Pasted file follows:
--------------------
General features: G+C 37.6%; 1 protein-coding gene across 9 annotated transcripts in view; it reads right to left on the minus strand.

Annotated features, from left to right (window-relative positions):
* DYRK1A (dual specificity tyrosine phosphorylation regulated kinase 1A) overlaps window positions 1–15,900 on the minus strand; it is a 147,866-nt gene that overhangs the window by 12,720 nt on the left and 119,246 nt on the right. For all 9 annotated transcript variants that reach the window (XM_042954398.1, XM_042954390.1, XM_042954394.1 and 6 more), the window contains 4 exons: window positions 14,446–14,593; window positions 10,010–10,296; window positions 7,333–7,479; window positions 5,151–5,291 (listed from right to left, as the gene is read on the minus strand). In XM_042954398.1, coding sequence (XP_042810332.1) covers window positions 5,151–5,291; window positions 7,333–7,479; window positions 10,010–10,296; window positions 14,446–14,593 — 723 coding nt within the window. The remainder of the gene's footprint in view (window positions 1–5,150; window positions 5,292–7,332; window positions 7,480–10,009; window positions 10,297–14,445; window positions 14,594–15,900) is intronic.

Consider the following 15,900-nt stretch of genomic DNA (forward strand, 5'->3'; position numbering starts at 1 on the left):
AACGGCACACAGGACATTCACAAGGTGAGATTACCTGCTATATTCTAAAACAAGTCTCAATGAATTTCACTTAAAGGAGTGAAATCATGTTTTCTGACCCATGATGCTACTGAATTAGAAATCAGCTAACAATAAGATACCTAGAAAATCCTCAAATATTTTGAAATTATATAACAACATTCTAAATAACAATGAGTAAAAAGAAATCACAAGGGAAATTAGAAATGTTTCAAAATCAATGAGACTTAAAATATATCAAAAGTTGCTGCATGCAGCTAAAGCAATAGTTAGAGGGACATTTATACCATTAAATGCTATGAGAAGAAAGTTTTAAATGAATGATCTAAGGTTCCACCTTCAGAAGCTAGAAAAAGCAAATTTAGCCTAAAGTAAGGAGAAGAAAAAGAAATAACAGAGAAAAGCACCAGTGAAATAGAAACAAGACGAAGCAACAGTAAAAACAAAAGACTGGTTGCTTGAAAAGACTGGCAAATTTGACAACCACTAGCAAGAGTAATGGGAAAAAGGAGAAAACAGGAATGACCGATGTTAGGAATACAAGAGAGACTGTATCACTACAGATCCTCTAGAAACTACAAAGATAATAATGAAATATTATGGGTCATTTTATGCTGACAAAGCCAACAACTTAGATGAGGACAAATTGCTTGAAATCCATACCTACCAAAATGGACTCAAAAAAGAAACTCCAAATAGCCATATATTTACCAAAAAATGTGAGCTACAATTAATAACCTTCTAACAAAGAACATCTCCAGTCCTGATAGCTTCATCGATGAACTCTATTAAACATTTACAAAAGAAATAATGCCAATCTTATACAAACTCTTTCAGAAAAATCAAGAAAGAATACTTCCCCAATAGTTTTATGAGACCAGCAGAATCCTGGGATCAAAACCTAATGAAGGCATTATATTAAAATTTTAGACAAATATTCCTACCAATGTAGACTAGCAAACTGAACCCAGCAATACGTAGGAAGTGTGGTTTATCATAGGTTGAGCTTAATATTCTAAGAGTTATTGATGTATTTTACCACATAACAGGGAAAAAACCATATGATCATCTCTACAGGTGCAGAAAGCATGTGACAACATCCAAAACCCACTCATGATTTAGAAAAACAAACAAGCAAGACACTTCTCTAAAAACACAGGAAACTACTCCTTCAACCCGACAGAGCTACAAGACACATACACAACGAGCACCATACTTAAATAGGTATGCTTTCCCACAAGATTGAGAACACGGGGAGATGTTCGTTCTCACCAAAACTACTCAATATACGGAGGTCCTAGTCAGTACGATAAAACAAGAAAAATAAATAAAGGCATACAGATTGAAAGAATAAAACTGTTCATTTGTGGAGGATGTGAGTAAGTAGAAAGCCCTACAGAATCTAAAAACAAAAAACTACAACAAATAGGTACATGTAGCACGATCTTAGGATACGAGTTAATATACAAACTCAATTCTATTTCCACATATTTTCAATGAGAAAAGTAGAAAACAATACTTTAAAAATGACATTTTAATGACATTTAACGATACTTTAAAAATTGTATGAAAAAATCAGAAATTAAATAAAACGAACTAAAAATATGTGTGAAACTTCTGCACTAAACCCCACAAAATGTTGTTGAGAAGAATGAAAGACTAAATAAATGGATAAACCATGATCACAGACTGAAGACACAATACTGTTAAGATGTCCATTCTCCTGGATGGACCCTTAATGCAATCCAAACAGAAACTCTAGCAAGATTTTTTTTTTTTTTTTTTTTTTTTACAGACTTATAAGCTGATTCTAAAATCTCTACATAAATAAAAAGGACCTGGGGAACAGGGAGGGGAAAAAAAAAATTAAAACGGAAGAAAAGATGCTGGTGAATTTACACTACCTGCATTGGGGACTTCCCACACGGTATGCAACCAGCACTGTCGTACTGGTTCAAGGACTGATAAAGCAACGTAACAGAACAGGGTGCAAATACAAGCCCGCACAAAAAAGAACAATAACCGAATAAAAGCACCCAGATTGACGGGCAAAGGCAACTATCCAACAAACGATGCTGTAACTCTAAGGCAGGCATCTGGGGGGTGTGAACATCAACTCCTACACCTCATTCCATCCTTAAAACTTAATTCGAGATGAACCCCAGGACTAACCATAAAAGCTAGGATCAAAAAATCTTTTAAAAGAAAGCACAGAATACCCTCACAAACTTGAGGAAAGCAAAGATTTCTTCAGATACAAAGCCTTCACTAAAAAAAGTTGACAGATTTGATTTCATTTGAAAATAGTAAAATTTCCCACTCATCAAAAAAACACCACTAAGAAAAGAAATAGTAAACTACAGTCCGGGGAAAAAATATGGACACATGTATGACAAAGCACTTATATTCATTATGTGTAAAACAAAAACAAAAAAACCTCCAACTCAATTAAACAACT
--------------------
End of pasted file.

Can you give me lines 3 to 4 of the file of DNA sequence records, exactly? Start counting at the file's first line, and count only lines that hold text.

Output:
* DYRK1A (dual specificity tyrosine phosphorylation regulated kinase 1A) overlaps window positions 1–15,900 on the minus strand; it is a 147,866-nt gene that overhangs the window by 12,720 nt on the left and 119,246 nt on the right. For all 9 annotated transcript variants that reach the window (XM_042954398.1, XM_042954390.1, XM_042954394.1 and 6 more), the window contains 4 exons: window positions 14,446–14,593; window positions 10,010–10,296; window positions 7,333–7,479; window positions 5,151–5,291 (listed from right to left, as the gene is read on the minus strand). In XM_042954398.1, coding sequence (XP_042810332.1) covers window positions 5,151–5,291; window positions 7,333–7,479; window positions 10,010–10,296; window positions 14,446–14,593 — 723 coding nt within the window. The remainder of the gene's footprint in view (window positions 1–5,150; window positions 5,292–7,332; window positions 7,480–10,009; window positions 10,297–14,445; window positions 14,594–15,900) is intronic.

Consider the following 15,900-nt stretch of genomic DNA (forward strand, 5'->3'; position numbering starts at 1 on the left):